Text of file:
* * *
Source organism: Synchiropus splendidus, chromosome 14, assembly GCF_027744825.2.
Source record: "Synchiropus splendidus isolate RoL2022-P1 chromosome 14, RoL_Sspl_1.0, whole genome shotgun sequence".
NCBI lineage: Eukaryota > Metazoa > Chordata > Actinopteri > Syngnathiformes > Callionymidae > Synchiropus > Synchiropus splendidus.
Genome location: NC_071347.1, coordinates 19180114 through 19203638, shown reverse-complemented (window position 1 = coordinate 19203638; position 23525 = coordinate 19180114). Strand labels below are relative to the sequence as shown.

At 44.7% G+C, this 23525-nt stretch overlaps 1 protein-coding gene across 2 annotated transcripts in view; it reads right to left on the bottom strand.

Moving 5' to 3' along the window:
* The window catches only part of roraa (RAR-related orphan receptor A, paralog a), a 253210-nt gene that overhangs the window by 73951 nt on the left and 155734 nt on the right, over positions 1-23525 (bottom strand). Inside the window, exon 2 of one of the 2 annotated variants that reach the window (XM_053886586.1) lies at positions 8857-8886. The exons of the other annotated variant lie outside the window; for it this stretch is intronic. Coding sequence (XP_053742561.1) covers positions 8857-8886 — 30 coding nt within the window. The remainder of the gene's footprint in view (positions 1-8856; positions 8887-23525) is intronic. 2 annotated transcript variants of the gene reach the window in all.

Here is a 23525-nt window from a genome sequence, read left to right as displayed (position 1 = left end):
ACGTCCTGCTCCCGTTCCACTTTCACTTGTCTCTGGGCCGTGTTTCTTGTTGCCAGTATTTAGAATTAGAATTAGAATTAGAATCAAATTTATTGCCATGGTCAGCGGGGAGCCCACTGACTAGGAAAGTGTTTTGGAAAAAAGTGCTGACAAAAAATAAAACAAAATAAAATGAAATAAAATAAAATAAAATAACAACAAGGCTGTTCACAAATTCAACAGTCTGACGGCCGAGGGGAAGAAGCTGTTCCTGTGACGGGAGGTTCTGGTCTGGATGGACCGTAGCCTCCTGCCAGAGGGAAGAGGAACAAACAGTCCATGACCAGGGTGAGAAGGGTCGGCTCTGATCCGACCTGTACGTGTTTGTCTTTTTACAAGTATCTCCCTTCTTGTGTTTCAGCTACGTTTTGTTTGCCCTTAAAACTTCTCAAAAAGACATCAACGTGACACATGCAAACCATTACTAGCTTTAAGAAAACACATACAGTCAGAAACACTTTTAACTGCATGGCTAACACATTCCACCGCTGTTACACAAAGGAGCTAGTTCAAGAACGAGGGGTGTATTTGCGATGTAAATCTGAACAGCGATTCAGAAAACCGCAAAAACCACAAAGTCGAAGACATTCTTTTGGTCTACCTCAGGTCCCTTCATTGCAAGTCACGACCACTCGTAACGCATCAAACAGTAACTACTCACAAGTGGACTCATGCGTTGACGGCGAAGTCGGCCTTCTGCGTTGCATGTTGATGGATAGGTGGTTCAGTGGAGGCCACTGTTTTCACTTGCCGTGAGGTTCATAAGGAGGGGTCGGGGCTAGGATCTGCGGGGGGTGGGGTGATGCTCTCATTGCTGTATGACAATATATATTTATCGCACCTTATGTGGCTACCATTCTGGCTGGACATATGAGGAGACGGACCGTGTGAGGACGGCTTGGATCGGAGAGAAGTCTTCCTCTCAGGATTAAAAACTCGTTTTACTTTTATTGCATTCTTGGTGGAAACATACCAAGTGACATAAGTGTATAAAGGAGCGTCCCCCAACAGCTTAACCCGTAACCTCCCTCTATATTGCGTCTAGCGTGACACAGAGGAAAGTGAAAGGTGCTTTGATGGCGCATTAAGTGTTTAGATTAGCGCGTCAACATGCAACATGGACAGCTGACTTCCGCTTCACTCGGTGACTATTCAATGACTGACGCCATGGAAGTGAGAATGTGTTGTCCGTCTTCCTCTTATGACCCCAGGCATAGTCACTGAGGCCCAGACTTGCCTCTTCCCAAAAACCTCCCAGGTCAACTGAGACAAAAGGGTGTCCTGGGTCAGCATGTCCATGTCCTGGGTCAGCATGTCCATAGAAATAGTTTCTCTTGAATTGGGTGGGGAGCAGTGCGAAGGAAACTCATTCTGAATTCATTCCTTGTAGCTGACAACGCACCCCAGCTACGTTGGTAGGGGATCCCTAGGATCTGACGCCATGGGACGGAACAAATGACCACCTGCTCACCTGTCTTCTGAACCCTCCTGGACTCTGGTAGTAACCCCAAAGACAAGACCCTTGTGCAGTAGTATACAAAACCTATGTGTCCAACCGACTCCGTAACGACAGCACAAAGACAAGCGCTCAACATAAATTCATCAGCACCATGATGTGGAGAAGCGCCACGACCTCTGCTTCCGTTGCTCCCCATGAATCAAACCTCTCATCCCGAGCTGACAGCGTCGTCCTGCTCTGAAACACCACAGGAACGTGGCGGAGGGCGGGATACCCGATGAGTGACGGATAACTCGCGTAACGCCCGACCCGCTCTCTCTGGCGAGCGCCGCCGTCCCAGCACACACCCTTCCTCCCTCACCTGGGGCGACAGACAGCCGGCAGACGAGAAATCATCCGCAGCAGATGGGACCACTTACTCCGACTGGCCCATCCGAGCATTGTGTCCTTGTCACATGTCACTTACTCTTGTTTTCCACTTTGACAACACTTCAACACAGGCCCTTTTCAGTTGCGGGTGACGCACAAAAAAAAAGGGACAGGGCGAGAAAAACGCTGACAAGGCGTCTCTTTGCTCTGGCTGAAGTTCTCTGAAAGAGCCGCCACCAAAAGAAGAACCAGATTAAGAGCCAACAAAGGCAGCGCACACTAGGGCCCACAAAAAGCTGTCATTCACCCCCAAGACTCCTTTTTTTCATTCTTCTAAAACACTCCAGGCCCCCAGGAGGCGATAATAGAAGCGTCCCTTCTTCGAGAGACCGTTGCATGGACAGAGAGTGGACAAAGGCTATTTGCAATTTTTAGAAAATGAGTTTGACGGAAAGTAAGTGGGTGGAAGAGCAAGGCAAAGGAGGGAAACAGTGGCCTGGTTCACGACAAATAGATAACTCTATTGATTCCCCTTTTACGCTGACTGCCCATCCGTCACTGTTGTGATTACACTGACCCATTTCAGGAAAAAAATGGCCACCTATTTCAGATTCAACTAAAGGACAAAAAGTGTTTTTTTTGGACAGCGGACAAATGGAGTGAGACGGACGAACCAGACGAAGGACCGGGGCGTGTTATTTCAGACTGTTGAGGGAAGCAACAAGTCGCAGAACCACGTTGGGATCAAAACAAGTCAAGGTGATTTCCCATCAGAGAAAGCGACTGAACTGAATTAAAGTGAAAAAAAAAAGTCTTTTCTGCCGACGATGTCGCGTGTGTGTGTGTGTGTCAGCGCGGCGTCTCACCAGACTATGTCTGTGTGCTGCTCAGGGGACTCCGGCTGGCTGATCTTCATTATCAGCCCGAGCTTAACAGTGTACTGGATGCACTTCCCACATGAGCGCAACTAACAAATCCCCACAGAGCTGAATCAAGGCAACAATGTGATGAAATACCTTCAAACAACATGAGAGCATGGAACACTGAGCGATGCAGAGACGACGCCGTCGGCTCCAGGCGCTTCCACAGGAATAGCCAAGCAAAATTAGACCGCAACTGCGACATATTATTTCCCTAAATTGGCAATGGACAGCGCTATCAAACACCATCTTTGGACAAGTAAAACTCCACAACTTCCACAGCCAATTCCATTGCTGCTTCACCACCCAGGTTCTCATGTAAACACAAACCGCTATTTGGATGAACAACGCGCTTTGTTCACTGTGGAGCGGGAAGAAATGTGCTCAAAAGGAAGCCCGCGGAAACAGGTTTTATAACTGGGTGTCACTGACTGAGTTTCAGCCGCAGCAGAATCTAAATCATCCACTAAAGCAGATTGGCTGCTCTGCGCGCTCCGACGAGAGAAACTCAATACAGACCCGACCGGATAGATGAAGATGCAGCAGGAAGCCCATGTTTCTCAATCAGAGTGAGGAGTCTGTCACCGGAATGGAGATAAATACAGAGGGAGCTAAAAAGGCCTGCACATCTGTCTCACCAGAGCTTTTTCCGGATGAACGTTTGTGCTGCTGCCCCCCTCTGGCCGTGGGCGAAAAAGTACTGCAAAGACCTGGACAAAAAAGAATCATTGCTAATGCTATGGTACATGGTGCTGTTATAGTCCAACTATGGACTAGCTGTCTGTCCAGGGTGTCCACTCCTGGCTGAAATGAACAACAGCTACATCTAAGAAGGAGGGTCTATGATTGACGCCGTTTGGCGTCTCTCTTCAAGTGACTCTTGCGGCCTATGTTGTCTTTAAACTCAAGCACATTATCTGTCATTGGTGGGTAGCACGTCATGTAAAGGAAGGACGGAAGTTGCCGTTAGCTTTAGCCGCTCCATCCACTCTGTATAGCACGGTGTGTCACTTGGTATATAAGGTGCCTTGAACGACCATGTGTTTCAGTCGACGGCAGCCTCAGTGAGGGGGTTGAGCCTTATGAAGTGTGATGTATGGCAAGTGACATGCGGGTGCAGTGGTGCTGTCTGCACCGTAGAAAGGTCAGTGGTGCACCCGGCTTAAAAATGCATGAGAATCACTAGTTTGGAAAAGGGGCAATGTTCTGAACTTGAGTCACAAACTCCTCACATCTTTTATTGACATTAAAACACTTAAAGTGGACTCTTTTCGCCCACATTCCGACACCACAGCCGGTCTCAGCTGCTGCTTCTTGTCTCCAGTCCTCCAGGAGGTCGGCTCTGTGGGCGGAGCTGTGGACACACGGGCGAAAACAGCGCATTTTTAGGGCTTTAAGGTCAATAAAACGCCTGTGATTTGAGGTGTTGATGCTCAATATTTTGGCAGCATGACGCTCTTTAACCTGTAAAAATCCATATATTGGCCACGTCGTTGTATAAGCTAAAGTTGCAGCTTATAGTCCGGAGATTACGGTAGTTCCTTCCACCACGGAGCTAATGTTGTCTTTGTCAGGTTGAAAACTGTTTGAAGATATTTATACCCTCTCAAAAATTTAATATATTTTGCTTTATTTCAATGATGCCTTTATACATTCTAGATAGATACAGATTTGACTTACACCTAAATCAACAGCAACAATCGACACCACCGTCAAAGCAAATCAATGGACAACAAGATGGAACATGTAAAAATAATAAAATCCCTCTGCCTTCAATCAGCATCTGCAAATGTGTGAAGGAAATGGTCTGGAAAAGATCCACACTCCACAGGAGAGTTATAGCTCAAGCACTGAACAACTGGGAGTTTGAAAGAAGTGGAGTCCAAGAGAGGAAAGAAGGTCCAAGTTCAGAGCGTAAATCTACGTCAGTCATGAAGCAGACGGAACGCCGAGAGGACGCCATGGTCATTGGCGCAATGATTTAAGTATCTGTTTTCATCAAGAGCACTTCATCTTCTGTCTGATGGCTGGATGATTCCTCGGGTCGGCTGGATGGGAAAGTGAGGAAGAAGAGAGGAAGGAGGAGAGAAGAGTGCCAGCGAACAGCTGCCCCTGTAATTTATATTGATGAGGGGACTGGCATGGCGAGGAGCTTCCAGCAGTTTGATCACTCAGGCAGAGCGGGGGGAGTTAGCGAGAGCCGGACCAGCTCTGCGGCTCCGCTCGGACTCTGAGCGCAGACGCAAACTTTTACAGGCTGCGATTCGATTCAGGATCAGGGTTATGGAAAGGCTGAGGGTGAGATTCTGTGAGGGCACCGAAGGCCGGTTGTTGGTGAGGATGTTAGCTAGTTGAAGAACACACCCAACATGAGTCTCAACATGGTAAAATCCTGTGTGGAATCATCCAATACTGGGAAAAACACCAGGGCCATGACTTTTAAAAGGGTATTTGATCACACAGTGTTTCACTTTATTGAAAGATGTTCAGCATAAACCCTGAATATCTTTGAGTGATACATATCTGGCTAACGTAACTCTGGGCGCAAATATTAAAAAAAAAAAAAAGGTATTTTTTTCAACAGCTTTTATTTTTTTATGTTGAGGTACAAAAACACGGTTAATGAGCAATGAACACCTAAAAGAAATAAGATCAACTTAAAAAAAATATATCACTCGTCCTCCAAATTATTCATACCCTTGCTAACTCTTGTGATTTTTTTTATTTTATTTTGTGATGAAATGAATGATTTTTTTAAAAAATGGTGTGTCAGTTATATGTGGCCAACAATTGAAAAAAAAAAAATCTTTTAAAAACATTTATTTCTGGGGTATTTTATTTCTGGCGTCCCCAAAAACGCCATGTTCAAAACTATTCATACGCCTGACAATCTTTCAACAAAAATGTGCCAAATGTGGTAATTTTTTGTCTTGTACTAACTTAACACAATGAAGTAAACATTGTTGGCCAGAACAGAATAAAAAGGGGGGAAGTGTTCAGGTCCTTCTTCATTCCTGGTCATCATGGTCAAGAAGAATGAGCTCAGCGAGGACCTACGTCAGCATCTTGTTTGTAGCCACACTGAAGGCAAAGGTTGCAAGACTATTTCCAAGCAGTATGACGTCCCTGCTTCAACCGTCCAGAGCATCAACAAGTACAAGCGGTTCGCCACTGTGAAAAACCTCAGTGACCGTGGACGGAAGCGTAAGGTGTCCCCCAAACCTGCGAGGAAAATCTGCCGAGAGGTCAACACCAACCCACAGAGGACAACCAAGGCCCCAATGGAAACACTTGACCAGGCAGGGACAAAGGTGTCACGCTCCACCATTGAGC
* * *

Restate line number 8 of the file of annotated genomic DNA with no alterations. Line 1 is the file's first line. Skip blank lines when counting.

Here is a 23525-nt window from a genome sequence, read left to right as displayed (position 1 = left end):